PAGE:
Cybersecurity experts complain company view weakens security.
British Gas is reviewing its policy of blocking password managers from accessing its customer website following censure from the cybersecurity industry.
The policy was discovered in an exchange in which Twitter user Ben Woodward asked the company to alter code on its website to accommodate LastPass, a password manager for web browsers and smartphones.
Responding to this request British Gas said that "as a business we’ve chosen not to have the compatibility with password managers."
The conversation provoked criticism from other users on the social network, with many suggesting that users were more likely to reuse passwords or come up with a shorter, weaker password as a result of the policy.
Commenting in a personal capacity Matt Cheetham, lead iOS developer at 3 Sided Cube, said: "That’s a pretty poor decision. Password managers improve security, they don’t hinder it."
As a result of the complaints British Gas swiftly decided to review the policy.
In a statement, the company told CBR: "We’re always open to listening to views on subjects like digital security, which is of paramount importance to us.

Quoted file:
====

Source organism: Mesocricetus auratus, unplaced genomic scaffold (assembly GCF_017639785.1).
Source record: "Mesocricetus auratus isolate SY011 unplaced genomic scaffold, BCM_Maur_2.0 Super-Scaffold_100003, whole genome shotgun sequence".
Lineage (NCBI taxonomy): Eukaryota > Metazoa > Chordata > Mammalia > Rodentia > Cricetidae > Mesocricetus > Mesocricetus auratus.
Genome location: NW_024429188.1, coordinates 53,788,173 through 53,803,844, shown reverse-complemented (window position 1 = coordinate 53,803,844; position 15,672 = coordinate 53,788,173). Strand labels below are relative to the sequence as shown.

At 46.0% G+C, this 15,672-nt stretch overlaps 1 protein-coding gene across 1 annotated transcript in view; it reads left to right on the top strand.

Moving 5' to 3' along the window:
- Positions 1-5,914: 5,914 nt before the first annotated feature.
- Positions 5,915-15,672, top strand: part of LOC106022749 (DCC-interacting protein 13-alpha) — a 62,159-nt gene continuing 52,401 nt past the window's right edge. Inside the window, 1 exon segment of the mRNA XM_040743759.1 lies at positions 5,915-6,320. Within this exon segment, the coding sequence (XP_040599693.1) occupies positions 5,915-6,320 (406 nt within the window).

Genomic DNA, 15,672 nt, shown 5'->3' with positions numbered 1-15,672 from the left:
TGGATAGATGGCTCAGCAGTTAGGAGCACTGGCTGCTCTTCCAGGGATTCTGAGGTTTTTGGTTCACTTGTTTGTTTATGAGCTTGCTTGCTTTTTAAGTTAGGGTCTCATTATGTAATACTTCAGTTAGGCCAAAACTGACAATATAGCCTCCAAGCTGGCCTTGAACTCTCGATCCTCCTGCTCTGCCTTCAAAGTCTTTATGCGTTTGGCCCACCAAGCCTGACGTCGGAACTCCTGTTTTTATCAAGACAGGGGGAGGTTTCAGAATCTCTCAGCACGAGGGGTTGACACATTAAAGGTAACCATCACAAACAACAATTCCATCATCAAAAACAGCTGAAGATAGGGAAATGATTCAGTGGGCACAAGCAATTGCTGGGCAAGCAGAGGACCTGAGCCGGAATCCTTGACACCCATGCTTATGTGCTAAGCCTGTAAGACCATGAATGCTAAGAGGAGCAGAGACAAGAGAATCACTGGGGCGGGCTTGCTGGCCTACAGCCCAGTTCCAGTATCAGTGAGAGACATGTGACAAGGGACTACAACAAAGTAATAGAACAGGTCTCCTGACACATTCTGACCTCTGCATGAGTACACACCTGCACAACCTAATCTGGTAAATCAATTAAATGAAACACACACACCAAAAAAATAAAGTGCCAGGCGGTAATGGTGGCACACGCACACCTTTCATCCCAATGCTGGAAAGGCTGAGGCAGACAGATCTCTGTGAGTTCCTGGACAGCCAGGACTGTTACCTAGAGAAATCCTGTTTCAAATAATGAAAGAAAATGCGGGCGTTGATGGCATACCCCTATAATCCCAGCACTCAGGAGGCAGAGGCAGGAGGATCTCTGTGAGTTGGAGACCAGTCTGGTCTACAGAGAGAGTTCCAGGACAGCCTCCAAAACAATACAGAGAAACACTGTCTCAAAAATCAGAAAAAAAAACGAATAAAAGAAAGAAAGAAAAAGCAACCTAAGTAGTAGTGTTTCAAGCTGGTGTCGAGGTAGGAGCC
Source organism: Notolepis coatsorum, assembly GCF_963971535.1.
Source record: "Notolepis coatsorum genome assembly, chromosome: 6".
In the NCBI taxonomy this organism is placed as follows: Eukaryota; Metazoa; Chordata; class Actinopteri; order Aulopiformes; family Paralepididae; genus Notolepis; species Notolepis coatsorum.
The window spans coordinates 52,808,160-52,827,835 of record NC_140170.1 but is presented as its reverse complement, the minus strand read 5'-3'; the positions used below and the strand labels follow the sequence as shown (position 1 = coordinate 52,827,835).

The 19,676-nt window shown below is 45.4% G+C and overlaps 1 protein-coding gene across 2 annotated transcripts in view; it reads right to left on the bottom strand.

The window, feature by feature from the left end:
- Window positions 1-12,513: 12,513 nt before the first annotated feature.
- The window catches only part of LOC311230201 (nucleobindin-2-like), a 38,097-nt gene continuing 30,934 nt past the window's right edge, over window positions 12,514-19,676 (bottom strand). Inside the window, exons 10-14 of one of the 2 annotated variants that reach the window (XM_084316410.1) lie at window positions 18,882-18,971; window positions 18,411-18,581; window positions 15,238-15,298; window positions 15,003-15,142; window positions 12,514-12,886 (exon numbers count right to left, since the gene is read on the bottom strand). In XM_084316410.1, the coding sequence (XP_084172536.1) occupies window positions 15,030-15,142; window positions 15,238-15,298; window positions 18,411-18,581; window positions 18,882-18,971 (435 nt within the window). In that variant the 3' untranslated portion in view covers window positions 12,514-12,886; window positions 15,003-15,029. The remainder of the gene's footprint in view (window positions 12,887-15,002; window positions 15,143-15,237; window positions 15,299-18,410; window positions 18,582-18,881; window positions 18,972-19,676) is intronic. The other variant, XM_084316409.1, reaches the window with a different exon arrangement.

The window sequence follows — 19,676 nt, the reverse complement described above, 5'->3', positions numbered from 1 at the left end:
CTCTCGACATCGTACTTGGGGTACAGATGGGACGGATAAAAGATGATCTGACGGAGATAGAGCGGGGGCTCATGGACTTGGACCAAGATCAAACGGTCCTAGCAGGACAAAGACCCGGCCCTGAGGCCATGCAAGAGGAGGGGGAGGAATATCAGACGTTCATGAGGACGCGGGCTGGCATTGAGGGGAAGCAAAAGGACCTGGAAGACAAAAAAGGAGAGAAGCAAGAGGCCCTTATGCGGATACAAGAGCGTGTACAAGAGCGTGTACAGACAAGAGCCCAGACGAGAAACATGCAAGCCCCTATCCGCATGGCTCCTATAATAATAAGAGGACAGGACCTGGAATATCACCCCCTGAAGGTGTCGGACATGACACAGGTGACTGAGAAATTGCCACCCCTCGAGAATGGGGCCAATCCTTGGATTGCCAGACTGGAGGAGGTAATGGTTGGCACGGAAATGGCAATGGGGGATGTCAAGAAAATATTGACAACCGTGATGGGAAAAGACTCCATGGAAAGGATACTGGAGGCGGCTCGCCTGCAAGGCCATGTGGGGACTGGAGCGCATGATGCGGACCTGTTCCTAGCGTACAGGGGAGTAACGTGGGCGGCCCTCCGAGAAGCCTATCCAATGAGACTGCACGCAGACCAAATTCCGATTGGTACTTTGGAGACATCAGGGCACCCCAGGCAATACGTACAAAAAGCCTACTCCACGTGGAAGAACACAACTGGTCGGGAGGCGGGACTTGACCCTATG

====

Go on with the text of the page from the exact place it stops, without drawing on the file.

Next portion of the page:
"Based on the feedback we’re going to take another look at our approach to password managers. We’ll let you know what we decide."
Password managers allow users to create multiple passwords across different sites whilst only having to remember one master password.
Using them combats password reuse, a common mistake for computer users that can lead to multiple accounts being attacked after a single website or service is breached.
However a study last year from the University of California, Berkeley, found critical vulnerabilities in a host of common password managers.
"Our study suggests that it remains to be a challenge for the password managers to be secure," the research stated at the time, as reported on CBR.